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The mountain beaver (Aplodontia rufa) is a medium-sized rodent in the family Aplodontiadae. There are no other species in the family. Average adults weigh 2.3 pounds (1,050 g) and range from 1.8 to 3.5 pounds (800 to 1,600 g). Average overall length is 13.5 inches (34 cm), including a rudimentary tail about 1 inch (2.5 cm) long. The body is stout and compact. The head is relatively large and wide and blends into a large neck with no depression where it joins the shoulders. The eyes and ears are relatively small and the cheeks have long silver “whiskers.” The hind feet are about 2 inches (5 cm) long and slightly longer than the front feet. Mountain beavers often balance on their hind feet while feeding. The front feet are developed for grasping and climbing.
Mountain beavers are found in the Pacific coastal region from southern British Columbia to northern California. They range westward from the Cascade Mountains and southward into the Sierras. Numbers are higher and populations are more continuous in the coastal Olympic Mountains and in the coast range of Washington and Oregon than elsewhere. In the southern limit of its range, populations are more scattered but sometimes locally abundant.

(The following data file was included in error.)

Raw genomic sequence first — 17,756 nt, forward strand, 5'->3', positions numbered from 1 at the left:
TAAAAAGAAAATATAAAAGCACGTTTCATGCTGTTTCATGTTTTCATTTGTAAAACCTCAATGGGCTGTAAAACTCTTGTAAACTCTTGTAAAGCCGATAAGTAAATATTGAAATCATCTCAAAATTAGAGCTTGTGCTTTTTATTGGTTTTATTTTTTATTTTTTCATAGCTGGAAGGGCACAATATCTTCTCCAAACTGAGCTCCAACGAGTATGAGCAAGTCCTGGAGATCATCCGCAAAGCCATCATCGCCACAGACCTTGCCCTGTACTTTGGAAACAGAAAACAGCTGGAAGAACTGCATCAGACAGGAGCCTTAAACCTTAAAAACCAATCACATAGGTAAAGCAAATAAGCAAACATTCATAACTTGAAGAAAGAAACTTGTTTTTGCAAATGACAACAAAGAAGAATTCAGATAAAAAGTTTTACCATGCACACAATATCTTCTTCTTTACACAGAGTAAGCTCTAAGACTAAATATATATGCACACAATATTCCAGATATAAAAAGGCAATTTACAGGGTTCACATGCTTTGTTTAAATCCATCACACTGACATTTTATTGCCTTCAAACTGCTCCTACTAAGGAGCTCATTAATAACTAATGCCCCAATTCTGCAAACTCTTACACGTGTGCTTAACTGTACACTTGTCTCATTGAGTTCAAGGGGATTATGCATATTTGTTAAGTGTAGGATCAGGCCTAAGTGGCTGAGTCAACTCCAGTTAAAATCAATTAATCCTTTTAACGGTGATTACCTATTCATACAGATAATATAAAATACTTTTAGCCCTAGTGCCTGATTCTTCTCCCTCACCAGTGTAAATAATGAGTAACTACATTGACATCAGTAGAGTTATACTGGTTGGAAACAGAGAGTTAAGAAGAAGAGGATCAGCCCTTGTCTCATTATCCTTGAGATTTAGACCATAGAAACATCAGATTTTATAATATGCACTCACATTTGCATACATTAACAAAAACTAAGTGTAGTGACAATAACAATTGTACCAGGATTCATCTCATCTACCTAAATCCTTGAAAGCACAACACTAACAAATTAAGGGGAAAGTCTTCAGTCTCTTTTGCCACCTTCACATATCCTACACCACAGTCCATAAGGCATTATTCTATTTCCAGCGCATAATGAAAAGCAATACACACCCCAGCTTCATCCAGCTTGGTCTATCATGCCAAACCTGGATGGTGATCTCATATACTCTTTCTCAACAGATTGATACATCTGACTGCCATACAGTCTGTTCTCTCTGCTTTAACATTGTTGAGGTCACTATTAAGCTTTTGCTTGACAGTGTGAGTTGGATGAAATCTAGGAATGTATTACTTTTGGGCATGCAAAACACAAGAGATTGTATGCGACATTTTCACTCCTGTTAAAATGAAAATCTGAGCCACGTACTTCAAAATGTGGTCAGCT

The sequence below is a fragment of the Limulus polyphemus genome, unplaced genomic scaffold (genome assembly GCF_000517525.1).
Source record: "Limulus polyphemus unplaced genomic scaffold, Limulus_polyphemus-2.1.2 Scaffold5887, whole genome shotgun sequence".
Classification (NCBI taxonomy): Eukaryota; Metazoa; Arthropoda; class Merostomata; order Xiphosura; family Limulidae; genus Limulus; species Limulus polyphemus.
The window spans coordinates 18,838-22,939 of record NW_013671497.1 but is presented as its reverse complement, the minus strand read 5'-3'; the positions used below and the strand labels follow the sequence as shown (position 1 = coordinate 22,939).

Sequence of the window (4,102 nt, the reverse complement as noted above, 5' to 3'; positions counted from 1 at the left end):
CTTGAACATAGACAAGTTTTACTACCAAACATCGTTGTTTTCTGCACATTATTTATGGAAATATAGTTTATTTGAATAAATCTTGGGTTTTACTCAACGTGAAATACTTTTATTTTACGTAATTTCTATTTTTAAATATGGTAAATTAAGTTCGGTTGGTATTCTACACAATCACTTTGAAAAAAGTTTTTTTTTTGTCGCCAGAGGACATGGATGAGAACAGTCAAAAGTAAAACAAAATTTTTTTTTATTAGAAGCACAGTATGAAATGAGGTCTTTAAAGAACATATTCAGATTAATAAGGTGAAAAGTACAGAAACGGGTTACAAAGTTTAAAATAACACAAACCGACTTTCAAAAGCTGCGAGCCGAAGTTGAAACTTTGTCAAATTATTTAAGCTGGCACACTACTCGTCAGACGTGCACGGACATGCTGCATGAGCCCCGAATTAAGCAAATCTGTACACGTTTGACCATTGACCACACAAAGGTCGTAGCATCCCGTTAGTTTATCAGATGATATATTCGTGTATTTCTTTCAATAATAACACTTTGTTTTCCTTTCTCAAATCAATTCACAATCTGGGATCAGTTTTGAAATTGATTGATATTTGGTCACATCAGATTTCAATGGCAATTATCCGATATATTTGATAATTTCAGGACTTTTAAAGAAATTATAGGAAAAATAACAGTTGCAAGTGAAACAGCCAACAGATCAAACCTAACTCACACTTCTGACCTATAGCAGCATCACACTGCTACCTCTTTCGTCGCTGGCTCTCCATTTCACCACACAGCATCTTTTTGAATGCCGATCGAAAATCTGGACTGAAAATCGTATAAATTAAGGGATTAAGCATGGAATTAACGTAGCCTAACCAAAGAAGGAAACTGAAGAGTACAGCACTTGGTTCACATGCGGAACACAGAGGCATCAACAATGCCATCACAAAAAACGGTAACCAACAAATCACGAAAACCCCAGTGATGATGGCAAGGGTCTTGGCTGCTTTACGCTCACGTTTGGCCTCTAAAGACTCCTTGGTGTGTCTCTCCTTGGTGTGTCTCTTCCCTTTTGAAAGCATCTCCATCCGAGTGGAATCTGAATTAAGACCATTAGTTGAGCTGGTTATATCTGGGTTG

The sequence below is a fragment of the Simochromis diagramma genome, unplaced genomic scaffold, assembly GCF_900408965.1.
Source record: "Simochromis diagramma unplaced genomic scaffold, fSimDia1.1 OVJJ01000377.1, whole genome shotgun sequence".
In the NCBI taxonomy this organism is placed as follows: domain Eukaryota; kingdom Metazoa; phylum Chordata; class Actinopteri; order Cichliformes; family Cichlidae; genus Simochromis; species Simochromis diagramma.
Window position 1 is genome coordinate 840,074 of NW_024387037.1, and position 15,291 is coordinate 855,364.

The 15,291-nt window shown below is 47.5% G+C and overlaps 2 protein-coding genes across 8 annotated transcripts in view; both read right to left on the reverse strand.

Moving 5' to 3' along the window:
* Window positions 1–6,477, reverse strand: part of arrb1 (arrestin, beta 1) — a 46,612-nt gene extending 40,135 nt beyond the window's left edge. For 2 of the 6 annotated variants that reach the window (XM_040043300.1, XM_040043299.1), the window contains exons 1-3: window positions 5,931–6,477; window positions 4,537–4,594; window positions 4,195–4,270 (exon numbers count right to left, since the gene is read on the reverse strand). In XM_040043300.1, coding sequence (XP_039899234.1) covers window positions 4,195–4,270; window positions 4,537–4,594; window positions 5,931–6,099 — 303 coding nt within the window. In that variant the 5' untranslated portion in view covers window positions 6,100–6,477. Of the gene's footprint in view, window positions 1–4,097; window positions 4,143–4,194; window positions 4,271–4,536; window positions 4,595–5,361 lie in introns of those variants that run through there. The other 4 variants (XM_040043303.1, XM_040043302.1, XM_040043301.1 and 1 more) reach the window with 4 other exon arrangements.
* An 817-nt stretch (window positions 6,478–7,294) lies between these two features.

Exclusion: Use plastic mesh seedling protectors on small tree seedlings. Wire mesh cages are somewhat effective, but large diameter cages are expensive and allow animals to enter them. Exclusion from large areas with buried fencing is impractical for most sites.
Cultural Methods/Habitat Modification: Plant large tree seedlings that will tolerate minor damage. Burn or remove slash to reduce cover. Tractor scarification of sites will destroy burrow systems. Remove underground nests to reduce reinvasion.
Frightening: Not applicable.
Repellents: 36% Big Game Repellent Powder has been registered for mountain beaver in Washington and Oregon.
Toxicants: A pelleted strychnine alkaloid bait was registered in Oregon but may be discontinued.
Fumigants: None are registered.
Trapping: No. 110 Conibear® traps placed in main burrows are effective but may take nontarget animals using burrows, including predators. Welded-wire, double-door live traps are effective and selective, but are primarily useful for research studies and removal of animals in urban/ residential situations.
Shooting: Not applicable.